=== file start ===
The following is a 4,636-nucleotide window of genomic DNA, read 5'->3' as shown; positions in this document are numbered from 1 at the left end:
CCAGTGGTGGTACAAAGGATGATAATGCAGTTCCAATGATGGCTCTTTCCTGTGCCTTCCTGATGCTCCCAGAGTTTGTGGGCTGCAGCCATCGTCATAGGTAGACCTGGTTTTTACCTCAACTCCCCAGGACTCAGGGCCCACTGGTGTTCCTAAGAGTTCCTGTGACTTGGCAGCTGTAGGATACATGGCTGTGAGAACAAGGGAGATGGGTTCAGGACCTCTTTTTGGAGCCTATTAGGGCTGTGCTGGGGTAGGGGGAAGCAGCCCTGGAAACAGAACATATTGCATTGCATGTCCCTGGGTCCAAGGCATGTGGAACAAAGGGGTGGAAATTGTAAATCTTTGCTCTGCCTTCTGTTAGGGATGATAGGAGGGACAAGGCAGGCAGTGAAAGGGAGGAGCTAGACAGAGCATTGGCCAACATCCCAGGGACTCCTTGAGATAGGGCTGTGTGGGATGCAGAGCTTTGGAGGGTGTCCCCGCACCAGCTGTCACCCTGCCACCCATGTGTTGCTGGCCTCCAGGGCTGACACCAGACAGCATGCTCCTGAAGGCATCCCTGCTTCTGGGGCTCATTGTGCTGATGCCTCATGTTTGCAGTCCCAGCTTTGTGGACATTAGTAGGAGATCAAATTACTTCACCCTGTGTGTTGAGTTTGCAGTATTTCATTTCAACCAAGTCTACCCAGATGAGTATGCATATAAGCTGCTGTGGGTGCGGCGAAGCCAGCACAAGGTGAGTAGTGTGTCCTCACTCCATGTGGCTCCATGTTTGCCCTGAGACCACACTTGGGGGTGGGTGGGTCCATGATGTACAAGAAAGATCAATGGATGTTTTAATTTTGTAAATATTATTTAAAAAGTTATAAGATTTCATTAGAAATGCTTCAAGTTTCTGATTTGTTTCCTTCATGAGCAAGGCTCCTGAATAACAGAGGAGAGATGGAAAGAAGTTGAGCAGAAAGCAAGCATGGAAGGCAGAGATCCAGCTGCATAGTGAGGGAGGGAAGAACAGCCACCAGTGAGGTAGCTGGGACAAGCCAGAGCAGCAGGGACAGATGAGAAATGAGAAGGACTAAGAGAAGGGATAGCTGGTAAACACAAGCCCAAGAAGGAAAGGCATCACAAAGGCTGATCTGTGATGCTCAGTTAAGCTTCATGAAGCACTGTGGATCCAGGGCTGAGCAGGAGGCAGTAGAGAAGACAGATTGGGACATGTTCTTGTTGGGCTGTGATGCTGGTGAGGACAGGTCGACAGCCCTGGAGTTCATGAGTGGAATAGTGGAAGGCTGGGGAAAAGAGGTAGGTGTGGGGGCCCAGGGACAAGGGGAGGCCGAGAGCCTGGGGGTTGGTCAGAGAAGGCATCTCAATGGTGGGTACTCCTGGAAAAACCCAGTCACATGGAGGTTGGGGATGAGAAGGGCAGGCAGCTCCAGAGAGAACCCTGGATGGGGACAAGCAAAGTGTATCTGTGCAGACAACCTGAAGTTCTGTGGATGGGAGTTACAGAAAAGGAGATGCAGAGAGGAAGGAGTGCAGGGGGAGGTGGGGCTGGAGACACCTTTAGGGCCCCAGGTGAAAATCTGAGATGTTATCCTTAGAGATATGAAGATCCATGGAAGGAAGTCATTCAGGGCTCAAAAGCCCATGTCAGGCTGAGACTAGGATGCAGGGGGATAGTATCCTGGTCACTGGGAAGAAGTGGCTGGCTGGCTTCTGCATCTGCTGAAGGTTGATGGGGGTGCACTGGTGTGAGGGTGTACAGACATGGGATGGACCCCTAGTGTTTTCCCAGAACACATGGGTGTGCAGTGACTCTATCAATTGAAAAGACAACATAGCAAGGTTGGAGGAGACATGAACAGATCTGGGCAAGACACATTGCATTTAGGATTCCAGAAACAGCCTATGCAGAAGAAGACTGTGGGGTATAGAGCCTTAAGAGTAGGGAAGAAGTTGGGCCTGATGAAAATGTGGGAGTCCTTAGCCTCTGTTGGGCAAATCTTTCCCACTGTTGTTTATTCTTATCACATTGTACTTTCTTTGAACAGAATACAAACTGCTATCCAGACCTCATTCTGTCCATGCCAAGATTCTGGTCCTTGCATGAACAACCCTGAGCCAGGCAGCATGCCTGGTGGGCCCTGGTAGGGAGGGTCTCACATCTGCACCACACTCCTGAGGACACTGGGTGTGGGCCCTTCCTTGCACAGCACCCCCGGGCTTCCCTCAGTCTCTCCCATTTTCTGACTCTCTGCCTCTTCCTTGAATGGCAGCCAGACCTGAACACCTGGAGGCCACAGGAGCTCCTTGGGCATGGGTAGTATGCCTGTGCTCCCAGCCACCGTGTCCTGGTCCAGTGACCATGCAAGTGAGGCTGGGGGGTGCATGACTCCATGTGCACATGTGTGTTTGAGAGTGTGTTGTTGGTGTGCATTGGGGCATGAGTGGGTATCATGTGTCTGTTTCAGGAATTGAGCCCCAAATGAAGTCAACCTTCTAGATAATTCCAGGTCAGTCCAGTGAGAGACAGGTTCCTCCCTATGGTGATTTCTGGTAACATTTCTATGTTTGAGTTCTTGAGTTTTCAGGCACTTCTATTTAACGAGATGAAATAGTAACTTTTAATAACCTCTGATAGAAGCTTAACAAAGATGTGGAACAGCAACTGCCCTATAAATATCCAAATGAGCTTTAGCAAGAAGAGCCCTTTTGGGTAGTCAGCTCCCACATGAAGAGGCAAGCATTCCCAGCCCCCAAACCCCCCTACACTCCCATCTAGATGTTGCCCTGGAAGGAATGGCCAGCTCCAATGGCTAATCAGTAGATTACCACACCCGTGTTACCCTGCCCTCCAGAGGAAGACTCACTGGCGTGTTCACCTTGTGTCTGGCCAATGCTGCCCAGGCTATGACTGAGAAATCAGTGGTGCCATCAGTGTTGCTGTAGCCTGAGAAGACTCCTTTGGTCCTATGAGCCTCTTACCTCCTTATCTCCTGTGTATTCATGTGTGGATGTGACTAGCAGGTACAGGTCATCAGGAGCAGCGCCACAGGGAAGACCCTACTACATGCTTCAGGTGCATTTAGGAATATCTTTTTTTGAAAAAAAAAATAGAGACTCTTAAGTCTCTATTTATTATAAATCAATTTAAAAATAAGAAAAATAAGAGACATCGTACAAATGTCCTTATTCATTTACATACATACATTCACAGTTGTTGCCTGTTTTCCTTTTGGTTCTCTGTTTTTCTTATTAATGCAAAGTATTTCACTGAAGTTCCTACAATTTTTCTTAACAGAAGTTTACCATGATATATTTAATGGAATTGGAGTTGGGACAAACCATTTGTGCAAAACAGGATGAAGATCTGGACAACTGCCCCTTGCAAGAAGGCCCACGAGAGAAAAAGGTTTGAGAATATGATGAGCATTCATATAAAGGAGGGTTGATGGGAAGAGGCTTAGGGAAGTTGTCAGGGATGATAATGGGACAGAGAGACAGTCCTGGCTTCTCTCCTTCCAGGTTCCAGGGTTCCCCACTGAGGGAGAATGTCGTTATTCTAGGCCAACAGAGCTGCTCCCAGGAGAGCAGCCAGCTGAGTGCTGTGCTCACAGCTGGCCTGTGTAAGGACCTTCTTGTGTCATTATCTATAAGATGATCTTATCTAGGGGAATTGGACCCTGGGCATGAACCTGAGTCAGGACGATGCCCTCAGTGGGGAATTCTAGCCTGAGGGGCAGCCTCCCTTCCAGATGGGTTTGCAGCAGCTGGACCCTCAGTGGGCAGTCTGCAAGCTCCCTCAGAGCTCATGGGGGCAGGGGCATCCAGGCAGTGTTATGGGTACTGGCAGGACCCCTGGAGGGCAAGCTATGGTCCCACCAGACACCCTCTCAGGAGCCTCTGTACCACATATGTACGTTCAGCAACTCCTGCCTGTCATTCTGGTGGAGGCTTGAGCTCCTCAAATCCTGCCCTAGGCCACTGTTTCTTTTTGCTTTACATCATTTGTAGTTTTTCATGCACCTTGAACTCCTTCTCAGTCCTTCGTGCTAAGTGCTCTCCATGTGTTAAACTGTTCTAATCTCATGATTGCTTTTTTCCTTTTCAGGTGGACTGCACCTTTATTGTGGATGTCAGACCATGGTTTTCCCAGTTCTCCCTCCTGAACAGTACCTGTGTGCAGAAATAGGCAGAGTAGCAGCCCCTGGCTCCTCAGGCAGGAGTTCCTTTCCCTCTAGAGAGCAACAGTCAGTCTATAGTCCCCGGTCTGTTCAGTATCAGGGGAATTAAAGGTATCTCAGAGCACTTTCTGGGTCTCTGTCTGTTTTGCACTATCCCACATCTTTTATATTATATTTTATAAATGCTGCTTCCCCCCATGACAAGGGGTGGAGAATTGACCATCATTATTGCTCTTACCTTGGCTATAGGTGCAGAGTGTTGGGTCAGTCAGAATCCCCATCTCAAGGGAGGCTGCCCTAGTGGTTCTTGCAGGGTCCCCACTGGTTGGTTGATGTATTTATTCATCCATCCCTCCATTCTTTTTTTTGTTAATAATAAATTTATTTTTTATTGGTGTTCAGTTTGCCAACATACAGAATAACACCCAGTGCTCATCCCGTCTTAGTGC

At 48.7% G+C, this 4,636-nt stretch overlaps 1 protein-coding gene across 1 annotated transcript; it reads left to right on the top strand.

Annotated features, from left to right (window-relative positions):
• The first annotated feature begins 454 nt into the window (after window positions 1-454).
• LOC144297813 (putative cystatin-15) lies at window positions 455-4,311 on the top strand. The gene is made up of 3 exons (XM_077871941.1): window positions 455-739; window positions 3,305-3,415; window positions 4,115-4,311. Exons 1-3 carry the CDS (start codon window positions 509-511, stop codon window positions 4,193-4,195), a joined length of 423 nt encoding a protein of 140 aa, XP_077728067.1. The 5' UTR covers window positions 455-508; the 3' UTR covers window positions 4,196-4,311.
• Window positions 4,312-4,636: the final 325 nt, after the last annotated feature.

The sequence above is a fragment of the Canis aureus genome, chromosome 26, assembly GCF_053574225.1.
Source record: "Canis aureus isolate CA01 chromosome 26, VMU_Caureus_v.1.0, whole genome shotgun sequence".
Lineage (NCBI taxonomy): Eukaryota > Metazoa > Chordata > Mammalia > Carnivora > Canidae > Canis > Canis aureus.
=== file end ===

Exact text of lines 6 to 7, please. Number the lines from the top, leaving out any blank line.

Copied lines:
• LOC144297813 (putative cystatin-15) lies at window positions 455-4,311 on the top strand. The gene is made up of 3 exons (XM_077871941.1): window positions 455-739; window positions 3,305-3,415; window positions 4,115-4,311. Exons 1-3 carry the CDS (start codon window positions 509-511, stop codon window positions 4,193-4,195), a joined length of 423 nt encoding a protein of 140 aa, XP_077728067.1. The 5' UTR covers window positions 455-508; the 3' UTR covers window positions 4,196-4,311.
• Window positions 4,312-4,636: the final 325 nt, after the last annotated feature.